Rain may have pelted Jackson and Josephine counties Friday but don't even think about firing up that burn barrel or brush pile yet.

Rain may have pelted Jackson and Josephine counties Friday but don't even think about firing up that burn barrel or brush pile yet.

Until adequate moisture dampens the potential for local wildfires, fire danger remains at the "high" level, stressed Brian Ballou, spokesman for the Oregon Department of Forestry's Southwest District that blankets the two counties.

"We are easing up on restrictions, rung by rung," he said. "But we want to keep the lid on open burning for the foreseeable future."

The problem, he said, is that a brief drying trend with windy conditions could quickly increase fire danger. More rain for a longer period is needed to snuff out the fire season, he added.

Fire season typically ends in mid-October in the region. The agency's firefighting crews protect state, private, county and U.S. Bureau of Land Management lands.

"Last year we went to the first week of November," he said. "It might be on the front end of October this year but we'll have to wait and see how this weather pattern plays out."

The snow level dropped to 4,500 feet Friday afternoon in the mountains ringing the Rogue Valley, according to the National Weather Service.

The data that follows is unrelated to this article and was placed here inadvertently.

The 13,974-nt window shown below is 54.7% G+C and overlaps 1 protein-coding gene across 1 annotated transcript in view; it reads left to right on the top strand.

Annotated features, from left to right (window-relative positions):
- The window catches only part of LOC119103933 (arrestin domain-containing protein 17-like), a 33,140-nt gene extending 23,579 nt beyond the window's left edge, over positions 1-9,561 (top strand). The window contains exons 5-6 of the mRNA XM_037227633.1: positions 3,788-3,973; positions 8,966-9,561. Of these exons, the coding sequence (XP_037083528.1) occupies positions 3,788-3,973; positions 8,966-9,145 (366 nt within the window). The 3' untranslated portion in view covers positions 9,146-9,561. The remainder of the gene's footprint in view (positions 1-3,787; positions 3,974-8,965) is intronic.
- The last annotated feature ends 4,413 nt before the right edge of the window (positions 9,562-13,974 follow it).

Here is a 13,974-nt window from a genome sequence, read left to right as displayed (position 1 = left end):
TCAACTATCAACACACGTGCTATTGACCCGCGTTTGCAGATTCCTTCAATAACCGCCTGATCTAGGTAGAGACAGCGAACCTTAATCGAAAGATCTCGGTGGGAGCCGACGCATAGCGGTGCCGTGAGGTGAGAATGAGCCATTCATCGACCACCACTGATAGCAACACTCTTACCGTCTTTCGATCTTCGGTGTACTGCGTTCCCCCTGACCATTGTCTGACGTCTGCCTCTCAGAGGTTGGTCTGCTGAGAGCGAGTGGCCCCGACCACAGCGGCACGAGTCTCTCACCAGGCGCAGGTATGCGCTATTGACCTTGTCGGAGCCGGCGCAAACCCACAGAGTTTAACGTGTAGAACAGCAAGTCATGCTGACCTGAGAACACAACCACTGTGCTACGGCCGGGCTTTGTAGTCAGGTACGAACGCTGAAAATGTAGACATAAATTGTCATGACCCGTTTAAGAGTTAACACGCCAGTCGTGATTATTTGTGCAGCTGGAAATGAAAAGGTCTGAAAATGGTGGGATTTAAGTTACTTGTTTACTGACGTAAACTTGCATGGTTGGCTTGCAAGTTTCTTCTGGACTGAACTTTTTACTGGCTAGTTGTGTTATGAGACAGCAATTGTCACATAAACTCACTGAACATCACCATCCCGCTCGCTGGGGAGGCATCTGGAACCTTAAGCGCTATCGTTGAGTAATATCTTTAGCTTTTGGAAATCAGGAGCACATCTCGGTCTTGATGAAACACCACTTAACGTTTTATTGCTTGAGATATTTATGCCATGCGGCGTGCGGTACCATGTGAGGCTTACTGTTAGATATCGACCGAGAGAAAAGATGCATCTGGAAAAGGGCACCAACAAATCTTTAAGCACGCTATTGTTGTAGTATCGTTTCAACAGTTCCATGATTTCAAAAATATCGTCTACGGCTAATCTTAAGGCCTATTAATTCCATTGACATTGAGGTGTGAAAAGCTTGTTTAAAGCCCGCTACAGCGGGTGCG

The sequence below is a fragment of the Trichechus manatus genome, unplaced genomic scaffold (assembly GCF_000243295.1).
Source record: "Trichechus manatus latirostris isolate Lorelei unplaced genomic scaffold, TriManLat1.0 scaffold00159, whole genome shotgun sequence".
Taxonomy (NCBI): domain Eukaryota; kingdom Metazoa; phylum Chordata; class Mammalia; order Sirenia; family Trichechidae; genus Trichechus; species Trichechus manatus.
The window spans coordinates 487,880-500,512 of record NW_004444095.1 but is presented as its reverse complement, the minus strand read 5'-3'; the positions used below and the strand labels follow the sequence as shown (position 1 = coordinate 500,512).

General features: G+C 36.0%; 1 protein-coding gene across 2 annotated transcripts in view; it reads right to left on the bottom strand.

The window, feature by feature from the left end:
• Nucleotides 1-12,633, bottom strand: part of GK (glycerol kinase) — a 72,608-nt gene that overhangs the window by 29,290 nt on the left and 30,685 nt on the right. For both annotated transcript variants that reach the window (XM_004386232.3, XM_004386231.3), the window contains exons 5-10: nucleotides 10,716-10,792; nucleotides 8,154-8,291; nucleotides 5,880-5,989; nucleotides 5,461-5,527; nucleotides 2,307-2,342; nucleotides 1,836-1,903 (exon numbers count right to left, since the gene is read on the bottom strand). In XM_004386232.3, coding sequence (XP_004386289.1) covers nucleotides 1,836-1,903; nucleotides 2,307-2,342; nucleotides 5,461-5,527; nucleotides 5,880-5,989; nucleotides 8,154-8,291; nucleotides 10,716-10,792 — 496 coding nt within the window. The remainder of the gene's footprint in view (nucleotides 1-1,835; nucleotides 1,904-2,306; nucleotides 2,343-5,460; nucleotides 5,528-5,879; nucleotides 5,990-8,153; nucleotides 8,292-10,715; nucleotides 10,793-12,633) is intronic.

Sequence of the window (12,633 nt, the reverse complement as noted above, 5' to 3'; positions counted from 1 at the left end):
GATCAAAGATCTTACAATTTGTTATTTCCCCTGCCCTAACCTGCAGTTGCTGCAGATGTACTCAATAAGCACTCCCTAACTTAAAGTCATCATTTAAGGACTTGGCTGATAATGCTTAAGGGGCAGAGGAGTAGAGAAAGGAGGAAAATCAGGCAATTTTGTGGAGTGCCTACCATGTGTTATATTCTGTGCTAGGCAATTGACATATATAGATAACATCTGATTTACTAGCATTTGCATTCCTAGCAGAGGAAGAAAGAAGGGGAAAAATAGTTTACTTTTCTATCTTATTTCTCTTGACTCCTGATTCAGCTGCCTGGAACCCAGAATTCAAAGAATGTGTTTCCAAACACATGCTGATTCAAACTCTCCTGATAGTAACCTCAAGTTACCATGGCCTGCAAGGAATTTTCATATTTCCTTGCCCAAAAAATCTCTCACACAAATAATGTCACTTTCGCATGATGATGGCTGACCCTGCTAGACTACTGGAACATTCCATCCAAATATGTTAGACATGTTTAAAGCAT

Those staffing fire lookouts, including Soda Mountain, Halls Point and White Point, all reported snow sticking on the ground Friday, as did a spokesman for Crater Lake National Park. Snow fell on Highway 140 at Lake of the Woods and on the Siskiyou Summit.

No rain was predicted today in Jackson and Josephine counties but showers were expected to resume Sunday and continue through Thursday, the weather service reported. The weather service recorded .37 inches of rain from 8 a.m. to 5 p.m. Friday at the Medford airport.

Because of the damper weather, restrictions have been dropped on power equipment use by the public. That means equipment such as chain saws can be used throughout the day, although it's recommended that a shovel and water be kept nearby in dry grass or forested areas.

However, restrictions on open burning, campfires and off-road vehicle use remain in effect. No open burning is permitted. Campfires are allowed only in designated campgrounds. Motorized vehicles, including motorcycles and all-terrain vehicles, are not allowed on unimproved roads.

Reach reporter Paul Fattig at 776-4496 or e-mail him at pfattig@mailtribune.com.